And the Memories Live On

white leaf flourish

The Restoration of an Auburn PA Barn

Where the hawks fly overhead, and tomahawks and arrowheads lie silently underground in the fields nearby . . . partway up a rusty-red mountain road sits a bank barn.

Now it’s smartly dressed in red metal siding with hex signs adorning the overhang, but less than a year ago, the barn needed attention. The bank wall caved in slightly and dangerous holes gaped in the hay mow. The barn was crumbling at the seams.

The beautifully restored barn

But this barn held memories–stagecoaches rattling by on the pass through the Blue Mountains, a father teaching his son how to work with his hands–memories that shouldn’t be allowed to crumble.

“The memories over the years of coming down here as a kid and spending time with my father. . . that’s what I value most about the barn,” says Jason Baver, owner of the barn. “I wanted to get things fixed up and preserve a little bit of history.”

Jason acquired this Auburn, PA, Schuylkill County farm in 2020. His parents had acquired the property from his mother’s aunt and uncle, Mary and Paul Mengle. Documents trace the farm back to Samuel Mengle who owned the farm sometime in the 1800s.

This land, where turkeys, deer, and bears roam, is rich in history.

Just down from the barn, a lane juts off to the right to run parallel to the Little Schuylkill River. This lane once was part of a stagecoach route that connected (via a covered bridge) to what is now Route 61. According to folklore, Jason’s farm functioned as a stop on the stagecoach route.

The fields around the barn testify to a time even longer ago than stagecoaches. A distant relative of Jason’s, “Fritz” Baver, used to farm the fields near the barn. After plowing, he would walk across the freshly-overturned earth and find many Native American tomahawks and arrowheads.

Jason and his parents never lived on the farm. His father worked for the railroad and farmed the fields around the barn as a hobby. “My dad grew up on a farm in this area, he and his brother working the land with a team of horses. That’s how he got his love of farming. I guess it gets into your blood,” says Jason.

“My dad wasn’t into sports. Nor am I. But we all have ways we bond with our parents. Working around the farm was one of them,” Jason mused.

He smiled as he remembered. “Working at the farm was a love-hate thing for me. When you’re little, you don’t really want to do work, like husking the corn by hand on the ends of the fields. I hated doing it, but now I love that type of work.”

So when the farm became his, Jason knew he wanted to keep the barn. He searched online and discovered Stable Hollow Construction. Their photos impressed him. They were clearly capable of a broad range of work, including masonry. He liked that they were local, and his gut instinct told him that they would do good work because of their background.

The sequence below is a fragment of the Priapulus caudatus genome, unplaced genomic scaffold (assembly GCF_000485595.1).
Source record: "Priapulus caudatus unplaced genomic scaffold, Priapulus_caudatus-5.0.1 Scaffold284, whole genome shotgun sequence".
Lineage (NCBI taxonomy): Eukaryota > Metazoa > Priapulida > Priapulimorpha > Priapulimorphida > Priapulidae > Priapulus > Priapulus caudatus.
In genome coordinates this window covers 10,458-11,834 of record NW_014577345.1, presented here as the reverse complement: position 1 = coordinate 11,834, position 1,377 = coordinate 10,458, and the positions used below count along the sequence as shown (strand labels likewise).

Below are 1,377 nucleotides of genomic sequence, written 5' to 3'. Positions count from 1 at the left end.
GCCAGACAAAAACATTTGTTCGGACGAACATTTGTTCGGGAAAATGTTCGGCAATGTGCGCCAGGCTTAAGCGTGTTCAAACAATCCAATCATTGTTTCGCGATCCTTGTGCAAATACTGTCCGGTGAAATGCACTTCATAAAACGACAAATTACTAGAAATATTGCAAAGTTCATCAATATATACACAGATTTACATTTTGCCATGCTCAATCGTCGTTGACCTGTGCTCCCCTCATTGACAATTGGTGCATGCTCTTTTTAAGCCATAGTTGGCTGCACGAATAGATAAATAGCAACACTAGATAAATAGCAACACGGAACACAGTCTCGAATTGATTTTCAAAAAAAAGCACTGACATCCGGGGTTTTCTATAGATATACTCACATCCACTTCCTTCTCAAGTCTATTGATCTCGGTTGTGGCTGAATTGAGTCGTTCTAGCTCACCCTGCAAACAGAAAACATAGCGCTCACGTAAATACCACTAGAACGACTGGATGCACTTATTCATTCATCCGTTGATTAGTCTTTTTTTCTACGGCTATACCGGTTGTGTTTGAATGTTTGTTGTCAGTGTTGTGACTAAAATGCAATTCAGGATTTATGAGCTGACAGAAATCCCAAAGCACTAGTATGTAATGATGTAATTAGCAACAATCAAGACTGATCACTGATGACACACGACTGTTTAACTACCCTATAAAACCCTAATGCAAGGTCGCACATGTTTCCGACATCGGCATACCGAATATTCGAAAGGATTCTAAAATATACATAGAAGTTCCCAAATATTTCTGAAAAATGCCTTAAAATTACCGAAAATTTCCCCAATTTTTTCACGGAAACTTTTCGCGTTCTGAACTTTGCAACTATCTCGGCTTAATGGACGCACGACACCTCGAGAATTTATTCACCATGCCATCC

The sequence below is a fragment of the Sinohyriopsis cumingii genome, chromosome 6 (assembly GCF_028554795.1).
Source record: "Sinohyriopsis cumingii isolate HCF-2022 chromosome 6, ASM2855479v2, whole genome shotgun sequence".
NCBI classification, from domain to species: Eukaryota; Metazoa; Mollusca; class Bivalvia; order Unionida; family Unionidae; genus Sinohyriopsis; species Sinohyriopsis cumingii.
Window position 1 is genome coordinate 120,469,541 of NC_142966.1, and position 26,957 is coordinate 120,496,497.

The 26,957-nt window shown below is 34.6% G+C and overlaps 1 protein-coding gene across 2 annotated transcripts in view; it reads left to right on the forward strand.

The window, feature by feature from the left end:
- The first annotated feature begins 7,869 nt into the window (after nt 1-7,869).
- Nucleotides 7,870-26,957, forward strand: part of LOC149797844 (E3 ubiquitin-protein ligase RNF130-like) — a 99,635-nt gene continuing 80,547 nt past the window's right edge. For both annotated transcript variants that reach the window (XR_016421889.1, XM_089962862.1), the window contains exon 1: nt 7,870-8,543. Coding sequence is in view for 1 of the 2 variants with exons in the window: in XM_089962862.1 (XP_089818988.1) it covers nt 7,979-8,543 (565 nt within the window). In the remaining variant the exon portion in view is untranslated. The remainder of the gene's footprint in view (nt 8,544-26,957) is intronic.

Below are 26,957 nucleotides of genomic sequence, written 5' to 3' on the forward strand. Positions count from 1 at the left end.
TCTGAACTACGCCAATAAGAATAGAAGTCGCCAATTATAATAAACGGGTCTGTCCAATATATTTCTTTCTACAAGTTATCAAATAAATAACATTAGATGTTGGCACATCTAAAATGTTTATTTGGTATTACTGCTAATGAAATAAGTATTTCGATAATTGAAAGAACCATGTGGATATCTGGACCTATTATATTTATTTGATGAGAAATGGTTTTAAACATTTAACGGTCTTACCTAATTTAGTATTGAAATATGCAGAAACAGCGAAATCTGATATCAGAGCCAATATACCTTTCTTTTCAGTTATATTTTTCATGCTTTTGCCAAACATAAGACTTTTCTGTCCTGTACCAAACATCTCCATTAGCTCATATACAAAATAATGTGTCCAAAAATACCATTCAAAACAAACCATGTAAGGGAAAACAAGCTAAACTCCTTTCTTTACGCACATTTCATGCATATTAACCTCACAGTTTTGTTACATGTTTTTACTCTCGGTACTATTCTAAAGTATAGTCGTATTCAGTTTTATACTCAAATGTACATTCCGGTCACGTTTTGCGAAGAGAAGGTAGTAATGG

Leroy from Stable Hollow weighing options for the barn restoration

Leroy from Stable Hollow at their on-site consultation. Jason said he knew he was in good hands as he listened to Dave (his right-hand man with experience in contracting) and Leroy discuss the project.

But more than that, they could help him with a house on another property, a house that dated back possibly before the 1850s. This house had originally belonged to Frank and Catherine Baver, his father’s grandparents.

The house’s quarter/half-inch coating of horsehair plaster was crumbling, especially around the windows. Others had looked at the house but didn’t know how to proceed. Stable Hollow, however, researched some options and presented a plan to remove the plaster.

They thought that underneath the plaster, the house likely resembled the stone barn across the road. They removed the plaster with demolition hammers. Sure enough! Beautiful stone beneath. They repointed the stone, and now the house looks like the legacy piece that it is.

Jason had begun the barn project with a certain budget in mind. As the project progressed, however, little things cropped up. It made sense to take care of those things right away. “I didn’t want to invest a lot of money, and then not have the barn look nice in the end,” Jason said.

Working with Stable Hollow was a delight: “the ease of doing business, very clear communication on the POS, and the willingness to modify and extend the project beyond what I initially intended.”

Removing hay to make way for renovation

But in the future, who knows? Storage rental, horse lodging. . . A smile crossed Jason’s face as the possibilities sparkled in his mind. A brewery with axe-throwing on the lower level, a goat farm to produce goat cheese. . . But that’s in the distance. Now he’s happy to keep working at it as he has the time and resources.

Most importantly, the barn is restored. A barn that’s really about the love between a father and a son and the moments of working together that strengthened their bond. Jason says, “I remember as a little boy my dad and I would be driving around the area and he would comment, ‘Look at that guy’s place. He’s letting it go to the dogs.’ As Dad grew older, he wasn’t able to get around and do things as much.” Tears came to Jason’s eyes as he spoke. “I wish my dad could see it now.”

The Baver barn restored to glory

You can’t put a price tag on memories. Standing on the ground floor of the barn with the beautiful stonework flanking him, Jason said, “I could have torn this barn down and put up two pole barns and still had money left over.” We’re grateful he didn’t.

Customer Testimonial

“I know from experience that contractors are busy, and sometimes you get the feeling it’s a chore for them to make changes. But for Stable Hollow, it never seemed to be a chore. It never seemed like too much. I appreciate the ease of doing business, very clear communication on the POS, and the willingness to modify and extend the project beyond what I initially intended.”

-Jason Baver